Nov 17th, 2022

November is Lung Cancer Awareness Month and a time to stand together against the leading cause of cancer deaths among both men and women in the United States (CDC).

Lung cancer is the uncontrolled growth of abnormal cells in one or both of the lungs. There are two main forms of lung cancer: small cell lung cancer and non-small cell lung cancer. Non-small cell lung cancer is the more common form of the disease.

"236,740 patients will be diagnosed with lung and bronchus cancer and 130,180 patients will die of the disease in the United States in 2022"

-National Cancer Institute’s Surveillance, Epidemiology, and End Results (SEER)

There are several natural body changes that happen as you get older that may cause a decline in lung capacity. Muscles like the diaphragm can get weaker. Lung tissue that helps keep your airways open can lose elasticity, which means your airways can get a little smaller. Also your rib cage bones can change and get smaller which leaves less room for your lungs to expand. To learn more about how lungs work and its changes with aging, click here.

A decrease in lung function is a normal part of the aging process but it's important to be aware of the risks and symptoms involved in lung cancer. If you notice any sudden difficulties in breathing or shortness of breath, talk to your doctor right away.

Our Community

The American Lung Association's "State of Lung Cancer" report explores how lung cancer varies by state. It does this by analyzing key lung cancer indicators including incidence, survival, stage at diagnosis, surgical treatment, lack of treatment and screening rates. This is where Missouri stands:

Note: the 2023 State of Lung Cancer report will be available November 14, 2023.

  • Rate of New Cases: our rate of new lung cancer cases is 70 and significantly higher than the national rate of 57
  • Surgical Treatment: we ranked below average with 18% of cases undergoing surgery (first course of treatment) which is significantly lower than the national rate of 21%
  • Prevention: our smoking rate is 18% and significantly higher than the national rate of 14%
  • Disparities: while more Black Americans had early diagnosis than White Americans, they had less surgical treatment and more lack of treatment; Latino Americans in MO are least likely to be diagnosed early

Missouri falls into the top tier for percent of patients receiving no treatment. Some patients do refuse treatment, but issues such as fatalism and stigma can prevent eligible patients from accessing treatment that may save or extend their lives. All patients should work with their doctors to establish a treatment plan and goals.

Risks & Symptoms

Smoking is the most common cause of lung cancer. In fact, it causes 80-90% of lung cancer deaths in the United States (CDC). Other risk factors include being:

  • exposed to secondhand smoke
  • having a family history of lung cancer
  • being treated with radiation therapy to the breast or chest
  • exposure to asbestos, chromium, nickel, arsenic, soot, or tar in the workplace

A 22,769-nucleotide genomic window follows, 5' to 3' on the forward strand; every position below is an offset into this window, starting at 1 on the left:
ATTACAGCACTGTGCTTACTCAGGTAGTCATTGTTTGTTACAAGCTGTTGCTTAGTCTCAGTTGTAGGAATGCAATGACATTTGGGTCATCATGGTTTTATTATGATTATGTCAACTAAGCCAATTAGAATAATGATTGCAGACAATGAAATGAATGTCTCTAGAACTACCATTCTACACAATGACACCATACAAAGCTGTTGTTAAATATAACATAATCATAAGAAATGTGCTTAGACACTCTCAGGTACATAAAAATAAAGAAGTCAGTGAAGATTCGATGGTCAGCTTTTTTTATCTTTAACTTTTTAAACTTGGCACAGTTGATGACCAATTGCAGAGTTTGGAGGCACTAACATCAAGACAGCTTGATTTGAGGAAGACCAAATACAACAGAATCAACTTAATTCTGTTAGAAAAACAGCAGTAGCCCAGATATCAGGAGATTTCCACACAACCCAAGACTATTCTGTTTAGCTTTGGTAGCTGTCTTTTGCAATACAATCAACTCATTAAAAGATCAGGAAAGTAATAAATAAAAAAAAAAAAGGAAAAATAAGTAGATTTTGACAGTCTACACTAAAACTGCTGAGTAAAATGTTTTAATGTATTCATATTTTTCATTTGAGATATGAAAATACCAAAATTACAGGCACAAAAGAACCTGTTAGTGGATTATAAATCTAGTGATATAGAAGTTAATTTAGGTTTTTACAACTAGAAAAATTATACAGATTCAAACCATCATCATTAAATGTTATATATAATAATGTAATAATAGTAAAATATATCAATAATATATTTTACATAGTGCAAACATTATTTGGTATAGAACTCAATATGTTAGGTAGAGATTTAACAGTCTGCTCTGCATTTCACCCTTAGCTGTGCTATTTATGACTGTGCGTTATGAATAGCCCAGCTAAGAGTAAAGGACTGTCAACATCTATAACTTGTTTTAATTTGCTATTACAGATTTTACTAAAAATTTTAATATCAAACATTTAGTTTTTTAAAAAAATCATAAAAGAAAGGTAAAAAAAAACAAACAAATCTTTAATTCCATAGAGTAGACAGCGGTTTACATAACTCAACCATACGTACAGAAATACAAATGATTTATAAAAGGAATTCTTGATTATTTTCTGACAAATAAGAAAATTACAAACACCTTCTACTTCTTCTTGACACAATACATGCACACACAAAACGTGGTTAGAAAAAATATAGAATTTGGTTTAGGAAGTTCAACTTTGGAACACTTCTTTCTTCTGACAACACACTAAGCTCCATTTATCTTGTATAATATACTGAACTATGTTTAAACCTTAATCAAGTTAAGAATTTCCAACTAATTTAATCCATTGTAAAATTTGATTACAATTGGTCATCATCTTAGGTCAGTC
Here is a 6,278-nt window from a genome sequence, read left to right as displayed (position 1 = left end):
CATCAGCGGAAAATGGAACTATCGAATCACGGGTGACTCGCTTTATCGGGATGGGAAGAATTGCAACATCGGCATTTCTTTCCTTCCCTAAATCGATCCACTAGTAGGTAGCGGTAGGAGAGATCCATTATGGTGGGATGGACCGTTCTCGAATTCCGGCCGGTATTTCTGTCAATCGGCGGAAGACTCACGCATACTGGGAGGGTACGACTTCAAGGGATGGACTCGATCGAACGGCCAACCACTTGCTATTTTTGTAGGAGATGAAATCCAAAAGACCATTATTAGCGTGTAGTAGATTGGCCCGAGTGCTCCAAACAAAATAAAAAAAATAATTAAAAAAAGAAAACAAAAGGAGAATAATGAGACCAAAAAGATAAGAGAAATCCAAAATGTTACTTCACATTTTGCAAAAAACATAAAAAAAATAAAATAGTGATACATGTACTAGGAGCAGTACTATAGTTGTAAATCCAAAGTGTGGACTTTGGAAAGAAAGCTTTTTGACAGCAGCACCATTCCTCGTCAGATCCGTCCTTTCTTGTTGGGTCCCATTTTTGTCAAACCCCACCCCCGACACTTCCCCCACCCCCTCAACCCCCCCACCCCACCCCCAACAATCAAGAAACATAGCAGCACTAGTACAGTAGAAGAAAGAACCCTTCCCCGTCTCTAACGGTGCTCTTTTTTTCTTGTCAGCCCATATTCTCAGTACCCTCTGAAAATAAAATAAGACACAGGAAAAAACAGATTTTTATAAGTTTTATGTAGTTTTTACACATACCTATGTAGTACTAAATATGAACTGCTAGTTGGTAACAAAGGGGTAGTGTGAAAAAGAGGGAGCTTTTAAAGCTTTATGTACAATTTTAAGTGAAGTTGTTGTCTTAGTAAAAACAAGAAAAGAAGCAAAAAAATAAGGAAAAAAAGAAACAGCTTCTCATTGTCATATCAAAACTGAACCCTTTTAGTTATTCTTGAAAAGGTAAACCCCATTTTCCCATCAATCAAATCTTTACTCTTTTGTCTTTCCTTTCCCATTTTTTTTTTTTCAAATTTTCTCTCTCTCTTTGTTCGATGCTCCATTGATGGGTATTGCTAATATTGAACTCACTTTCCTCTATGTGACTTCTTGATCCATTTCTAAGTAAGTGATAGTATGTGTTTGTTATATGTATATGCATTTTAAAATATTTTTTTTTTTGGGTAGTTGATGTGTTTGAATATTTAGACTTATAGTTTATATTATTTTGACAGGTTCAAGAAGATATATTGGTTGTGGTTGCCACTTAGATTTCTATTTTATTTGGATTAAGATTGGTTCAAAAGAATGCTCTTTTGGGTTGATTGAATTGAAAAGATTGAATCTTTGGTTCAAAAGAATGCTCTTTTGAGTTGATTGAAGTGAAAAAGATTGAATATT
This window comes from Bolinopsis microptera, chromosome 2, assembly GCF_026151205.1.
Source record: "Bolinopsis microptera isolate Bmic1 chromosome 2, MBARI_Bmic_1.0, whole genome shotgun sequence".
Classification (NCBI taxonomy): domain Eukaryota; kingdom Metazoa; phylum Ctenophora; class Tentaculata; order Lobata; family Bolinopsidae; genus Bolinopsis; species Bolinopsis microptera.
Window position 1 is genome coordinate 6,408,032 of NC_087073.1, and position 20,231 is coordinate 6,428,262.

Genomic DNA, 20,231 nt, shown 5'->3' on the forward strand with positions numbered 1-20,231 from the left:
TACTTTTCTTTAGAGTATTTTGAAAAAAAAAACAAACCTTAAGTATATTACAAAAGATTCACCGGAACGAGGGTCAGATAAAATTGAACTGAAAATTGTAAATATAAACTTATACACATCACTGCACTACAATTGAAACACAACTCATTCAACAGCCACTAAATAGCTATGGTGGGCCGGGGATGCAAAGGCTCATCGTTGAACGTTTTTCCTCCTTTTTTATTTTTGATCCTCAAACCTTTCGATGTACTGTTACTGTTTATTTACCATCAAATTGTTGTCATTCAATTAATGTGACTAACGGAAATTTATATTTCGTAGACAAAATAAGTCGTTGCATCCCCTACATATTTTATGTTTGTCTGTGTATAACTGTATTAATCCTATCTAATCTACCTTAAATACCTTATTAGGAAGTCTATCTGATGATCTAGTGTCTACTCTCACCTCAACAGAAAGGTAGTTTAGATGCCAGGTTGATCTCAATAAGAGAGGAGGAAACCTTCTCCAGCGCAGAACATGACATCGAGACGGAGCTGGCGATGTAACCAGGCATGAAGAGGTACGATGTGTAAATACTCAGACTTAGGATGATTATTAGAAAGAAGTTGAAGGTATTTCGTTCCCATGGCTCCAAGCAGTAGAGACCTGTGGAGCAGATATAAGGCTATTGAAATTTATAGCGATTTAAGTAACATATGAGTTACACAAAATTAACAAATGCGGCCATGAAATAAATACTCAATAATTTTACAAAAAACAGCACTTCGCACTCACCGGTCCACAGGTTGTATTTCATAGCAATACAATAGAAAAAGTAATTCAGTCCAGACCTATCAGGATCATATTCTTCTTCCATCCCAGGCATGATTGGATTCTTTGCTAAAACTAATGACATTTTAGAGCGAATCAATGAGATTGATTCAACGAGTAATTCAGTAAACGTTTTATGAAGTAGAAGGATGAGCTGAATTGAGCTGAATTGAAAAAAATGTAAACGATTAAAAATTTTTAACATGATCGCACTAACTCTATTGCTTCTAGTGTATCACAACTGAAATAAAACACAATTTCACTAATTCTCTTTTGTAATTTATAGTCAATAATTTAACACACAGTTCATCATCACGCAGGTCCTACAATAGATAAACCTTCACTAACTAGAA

• exposure to radon

When smoking is combined with other risk factors, the risk of lung cancer is increased.

If lung cancer is caught before it spreads, the likelihood of surviving 5 years or more improves to 60 percent (based on early-state lung cancer stats).

Symptoms for lung cancer can vary widely. Some people have symptoms related to the lungs; others whose lung cancer has spread to other parts of the body (metastasized) have symptoms specific to that part of the body; others have general symptoms of not feeling well. Most people with lung cancer don’t have symptoms until the cancer is advanced. Lung cancer symptoms may include:

  • Coughing that gets worse or doesn’t go away
  • Chest pain
  • Shortness of breath
  • Wheezing
  • Coughing up blood
  • Feeling very tired all the time
  • Weight loss with no known cause


These are ways you can lower your risk of lung cancer:

  • Don't smoke: the most important thing you can do to prevent lung cancer is to not start smoking, or to quit if you smoke. Visit for help.
  • Avoid secondhand smoke: this includes smoke from people's cigarettes, cigars, or pipes. Make your home and car smoke-free.
  • Get your home tested for radon: radon is the second leading cause of lung cancer.
  • Be careful at work: follow health and safety guidelines in the workplace to avoid exposure to carcinogens.
  • If you're a smoker, get screened: recommended only for adults who have no symptoms but are at high risk. Take the Saved by The Scan quiz from the American Lung Association to see if you should get screened – it can save your life.

It's also generally important to minimize your exposure to outdoor air pollution, avoid respiratory infections that can damage the lungs, get regular medical check-ups, and exercise.

Your health is important! The Cape Girardeau County Public Health Center stands with you in spreading awareness of lung cancer and the things you can do to keep your lungs healthy.

Sources: American Association of Cancer Research (AACR), American Lung Association, Centers for Disease Control and Prevention (CDC)